A lawyer for the Fonds de solidarite FTQ, the big union venture-capital fund, says the inquiry has no right to play those wiretaps.
The request is on behalf of two people including Michel Arsenault, who's not only the union president but also the president of the board of the investment fund.
They say the recordings are of private conversations and, while making their argument Thursday, cited the U.S. Edward Snowden case while discussing privacy concerns.
The recordings were made during the provincial police's Operation Diligence — which was examining organized crime's infiltration into the legitimate economy, with a special focus on the masonry industry. Investigators stumbled upon phone conversations between union leaders and the Fonds de solidarite.
No criminal charges have been laid against employees of the fund as a result of that investigation.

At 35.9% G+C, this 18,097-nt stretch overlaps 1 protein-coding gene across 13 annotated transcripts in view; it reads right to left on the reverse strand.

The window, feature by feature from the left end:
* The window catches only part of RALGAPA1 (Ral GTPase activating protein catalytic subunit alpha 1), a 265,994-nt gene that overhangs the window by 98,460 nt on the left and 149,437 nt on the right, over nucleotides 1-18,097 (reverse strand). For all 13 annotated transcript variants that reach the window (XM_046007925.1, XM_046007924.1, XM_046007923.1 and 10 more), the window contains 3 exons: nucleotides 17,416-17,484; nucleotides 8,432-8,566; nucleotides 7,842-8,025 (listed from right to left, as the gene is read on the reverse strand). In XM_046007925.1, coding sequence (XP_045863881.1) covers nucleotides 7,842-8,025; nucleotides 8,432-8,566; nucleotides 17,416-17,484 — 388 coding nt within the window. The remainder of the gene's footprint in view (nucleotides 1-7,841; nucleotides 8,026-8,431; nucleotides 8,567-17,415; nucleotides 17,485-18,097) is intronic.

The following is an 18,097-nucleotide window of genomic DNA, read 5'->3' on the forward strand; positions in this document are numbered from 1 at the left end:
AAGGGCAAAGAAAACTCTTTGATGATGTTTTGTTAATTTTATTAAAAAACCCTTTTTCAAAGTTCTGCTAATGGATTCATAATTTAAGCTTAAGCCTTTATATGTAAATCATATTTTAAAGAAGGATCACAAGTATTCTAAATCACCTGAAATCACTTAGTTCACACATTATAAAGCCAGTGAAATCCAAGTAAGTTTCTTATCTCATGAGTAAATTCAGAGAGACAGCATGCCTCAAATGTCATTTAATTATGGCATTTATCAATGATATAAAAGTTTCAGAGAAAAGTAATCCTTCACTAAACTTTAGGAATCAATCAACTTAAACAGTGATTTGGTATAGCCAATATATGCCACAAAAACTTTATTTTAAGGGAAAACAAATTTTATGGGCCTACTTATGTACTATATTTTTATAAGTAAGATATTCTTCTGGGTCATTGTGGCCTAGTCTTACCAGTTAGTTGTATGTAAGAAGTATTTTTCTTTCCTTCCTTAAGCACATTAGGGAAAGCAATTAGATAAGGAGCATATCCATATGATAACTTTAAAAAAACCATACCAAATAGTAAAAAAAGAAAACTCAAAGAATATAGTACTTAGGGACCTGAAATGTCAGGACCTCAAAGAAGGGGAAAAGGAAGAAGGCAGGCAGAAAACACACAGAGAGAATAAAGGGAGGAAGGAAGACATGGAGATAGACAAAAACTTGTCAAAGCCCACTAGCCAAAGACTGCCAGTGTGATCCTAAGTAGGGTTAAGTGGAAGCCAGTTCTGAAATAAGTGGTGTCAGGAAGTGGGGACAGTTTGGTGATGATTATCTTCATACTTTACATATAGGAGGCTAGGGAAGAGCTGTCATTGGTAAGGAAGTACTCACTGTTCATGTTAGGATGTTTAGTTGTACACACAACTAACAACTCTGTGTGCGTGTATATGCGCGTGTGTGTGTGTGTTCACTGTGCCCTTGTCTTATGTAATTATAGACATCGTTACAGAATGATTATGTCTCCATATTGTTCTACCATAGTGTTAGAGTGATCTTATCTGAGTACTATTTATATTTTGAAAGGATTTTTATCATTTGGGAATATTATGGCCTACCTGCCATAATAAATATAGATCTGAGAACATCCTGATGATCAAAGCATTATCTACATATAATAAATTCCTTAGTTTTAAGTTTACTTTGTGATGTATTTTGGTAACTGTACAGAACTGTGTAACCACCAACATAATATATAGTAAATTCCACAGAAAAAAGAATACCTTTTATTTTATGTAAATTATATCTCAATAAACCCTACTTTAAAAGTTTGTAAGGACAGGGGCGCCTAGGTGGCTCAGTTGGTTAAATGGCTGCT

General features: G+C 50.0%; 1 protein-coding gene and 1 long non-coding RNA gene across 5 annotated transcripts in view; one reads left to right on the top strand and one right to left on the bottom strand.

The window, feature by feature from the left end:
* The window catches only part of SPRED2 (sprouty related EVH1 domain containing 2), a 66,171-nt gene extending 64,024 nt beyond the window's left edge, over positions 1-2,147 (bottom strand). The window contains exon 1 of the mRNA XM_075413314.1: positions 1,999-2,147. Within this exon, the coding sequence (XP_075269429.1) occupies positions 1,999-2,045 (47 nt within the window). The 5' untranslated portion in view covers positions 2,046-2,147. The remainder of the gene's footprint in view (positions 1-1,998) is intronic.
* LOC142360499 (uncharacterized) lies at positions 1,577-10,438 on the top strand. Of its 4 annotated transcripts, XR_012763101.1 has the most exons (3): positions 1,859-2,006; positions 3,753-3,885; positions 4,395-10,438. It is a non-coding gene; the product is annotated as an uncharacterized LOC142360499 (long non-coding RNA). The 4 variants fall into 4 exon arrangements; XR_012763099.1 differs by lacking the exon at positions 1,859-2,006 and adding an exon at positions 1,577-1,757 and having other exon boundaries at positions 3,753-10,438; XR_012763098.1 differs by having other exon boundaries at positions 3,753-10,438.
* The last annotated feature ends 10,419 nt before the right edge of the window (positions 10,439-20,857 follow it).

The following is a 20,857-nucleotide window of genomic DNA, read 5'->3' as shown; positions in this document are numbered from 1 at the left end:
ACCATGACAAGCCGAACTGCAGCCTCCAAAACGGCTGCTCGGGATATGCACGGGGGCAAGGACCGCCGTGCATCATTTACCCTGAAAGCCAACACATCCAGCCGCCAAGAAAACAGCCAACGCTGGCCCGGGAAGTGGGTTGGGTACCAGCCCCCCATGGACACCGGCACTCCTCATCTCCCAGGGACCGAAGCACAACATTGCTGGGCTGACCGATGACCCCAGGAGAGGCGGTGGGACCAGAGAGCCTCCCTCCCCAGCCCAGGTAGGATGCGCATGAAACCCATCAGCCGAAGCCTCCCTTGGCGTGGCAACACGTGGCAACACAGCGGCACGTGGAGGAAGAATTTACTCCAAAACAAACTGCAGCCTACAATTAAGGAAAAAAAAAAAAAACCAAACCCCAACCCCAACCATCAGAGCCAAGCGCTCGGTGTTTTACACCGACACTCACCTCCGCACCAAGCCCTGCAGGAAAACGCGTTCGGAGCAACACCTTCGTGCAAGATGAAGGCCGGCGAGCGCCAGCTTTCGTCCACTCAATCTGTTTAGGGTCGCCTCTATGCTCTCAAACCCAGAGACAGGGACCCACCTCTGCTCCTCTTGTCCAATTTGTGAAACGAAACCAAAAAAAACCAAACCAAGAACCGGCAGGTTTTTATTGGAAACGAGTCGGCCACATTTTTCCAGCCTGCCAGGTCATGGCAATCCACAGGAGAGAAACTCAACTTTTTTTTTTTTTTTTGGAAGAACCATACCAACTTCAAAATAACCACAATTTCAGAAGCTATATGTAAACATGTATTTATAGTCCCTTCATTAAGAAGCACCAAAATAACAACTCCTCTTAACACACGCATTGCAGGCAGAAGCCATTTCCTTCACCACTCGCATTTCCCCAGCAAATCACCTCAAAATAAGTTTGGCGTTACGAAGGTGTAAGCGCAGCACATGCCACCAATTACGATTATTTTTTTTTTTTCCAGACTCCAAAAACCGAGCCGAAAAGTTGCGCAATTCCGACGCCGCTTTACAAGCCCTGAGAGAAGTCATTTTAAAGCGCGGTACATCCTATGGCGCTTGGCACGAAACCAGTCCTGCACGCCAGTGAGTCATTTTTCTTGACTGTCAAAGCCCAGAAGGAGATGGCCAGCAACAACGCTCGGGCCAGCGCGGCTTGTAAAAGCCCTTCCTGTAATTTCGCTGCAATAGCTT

The FTQ lawyers have filed a motion arguing that the broadcast of surreptitious recordings violates the Article 193 of the Criminal Code, as well as sections 7 and 8 of the Charter of Rights and Freedoms.
The fund has more than $9 billion in net assets and is the largest of its kind in the country.
It would feel the biggest impact from a move, announced in the last federal budget, to phase out a tax credit for union-backed mutual funds. The Harper government argues that the credit leads to inefficient investment decisions at a cost of $140 million a year to the federal treasury.
The role of construction unions, and the FTQ fund, is expected to be a major focus of the Quebec corruption inquiry this fall.